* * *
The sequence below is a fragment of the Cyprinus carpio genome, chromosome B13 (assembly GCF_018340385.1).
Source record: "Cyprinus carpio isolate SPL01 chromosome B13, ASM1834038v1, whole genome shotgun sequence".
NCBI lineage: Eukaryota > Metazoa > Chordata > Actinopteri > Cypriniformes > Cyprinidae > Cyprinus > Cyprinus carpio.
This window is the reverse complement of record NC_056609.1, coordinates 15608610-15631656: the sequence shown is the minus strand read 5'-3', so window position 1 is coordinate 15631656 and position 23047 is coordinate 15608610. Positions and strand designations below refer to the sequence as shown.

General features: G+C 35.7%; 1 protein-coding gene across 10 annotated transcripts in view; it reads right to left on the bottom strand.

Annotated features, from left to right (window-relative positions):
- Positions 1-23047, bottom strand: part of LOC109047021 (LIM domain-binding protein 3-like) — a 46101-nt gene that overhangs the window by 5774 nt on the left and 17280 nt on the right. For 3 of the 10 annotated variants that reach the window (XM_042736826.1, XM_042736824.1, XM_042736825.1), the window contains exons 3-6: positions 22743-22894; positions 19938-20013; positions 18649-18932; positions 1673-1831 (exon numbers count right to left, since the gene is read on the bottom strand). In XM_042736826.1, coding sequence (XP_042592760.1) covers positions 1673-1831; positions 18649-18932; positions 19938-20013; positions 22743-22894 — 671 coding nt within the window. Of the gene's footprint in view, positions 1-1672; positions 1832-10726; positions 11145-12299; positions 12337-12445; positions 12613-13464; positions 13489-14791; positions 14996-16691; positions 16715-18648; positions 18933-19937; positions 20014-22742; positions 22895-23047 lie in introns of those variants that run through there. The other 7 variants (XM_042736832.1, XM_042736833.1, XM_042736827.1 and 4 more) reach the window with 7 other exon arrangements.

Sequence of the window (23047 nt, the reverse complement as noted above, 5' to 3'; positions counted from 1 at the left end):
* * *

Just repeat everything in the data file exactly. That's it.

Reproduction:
The sequence below is a fragment of the Cyprinus carpio genome, chromosome B13 (assembly GCF_018340385.1).
Source record: "Cyprinus carpio isolate SPL01 chromosome B13, ASM1834038v1, whole genome shotgun sequence".
NCBI lineage: Eukaryota > Metazoa > Chordata > Actinopteri > Cypriniformes > Cyprinidae > Cyprinus > Cyprinus carpio.
This window is the reverse complement of record NC_056609.1, coordinates 15608610-15631656: the sequence shown is the minus strand read 5'-3', so window position 1 is coordinate 15631656 and position 23047 is coordinate 15608610. Positions and strand designations below refer to the sequence as shown.

General features: G+C 35.7%; 1 protein-coding gene across 10 annotated transcripts in view; it reads right to left on the bottom strand.

Annotated features, from left to right (window-relative positions):
- Positions 1-23047, bottom strand: part of LOC109047021 (LIM domain-binding protein 3-like) — a 46101-nt gene that overhangs the window by 5774 nt on the left and 17280 nt on the right. For 3 of the 10 annotated variants that reach the window (XM_042736826.1, XM_042736824.1, XM_042736825.1), the window contains exons 3-6: positions 22743-22894; positions 19938-20013; positions 18649-18932; positions 1673-1831 (exon numbers count right to left, since the gene is read on the bottom strand). In XM_042736826.1, coding sequence (XP_042592760.1) covers positions 1673-1831; positions 18649-18932; positions 19938-20013; positions 22743-22894 — 671 coding nt within the window. Of the gene's footprint in view, positions 1-1672; positions 1832-10726; positions 11145-12299; positions 12337-12445; positions 12613-13464; positions 13489-14791; positions 14996-16691; positions 16715-18648; positions 18933-19937; positions 20014-22742; positions 22895-23047 lie in introns of those variants that run through there. The other 7 variants (XM_042736832.1, XM_042736833.1, XM_042736827.1 and 4 more) reach the window with 7 other exon arrangements.

Sequence of the window (23047 nt, the reverse complement as noted above, 5' to 3'; positions counted from 1 at the left end):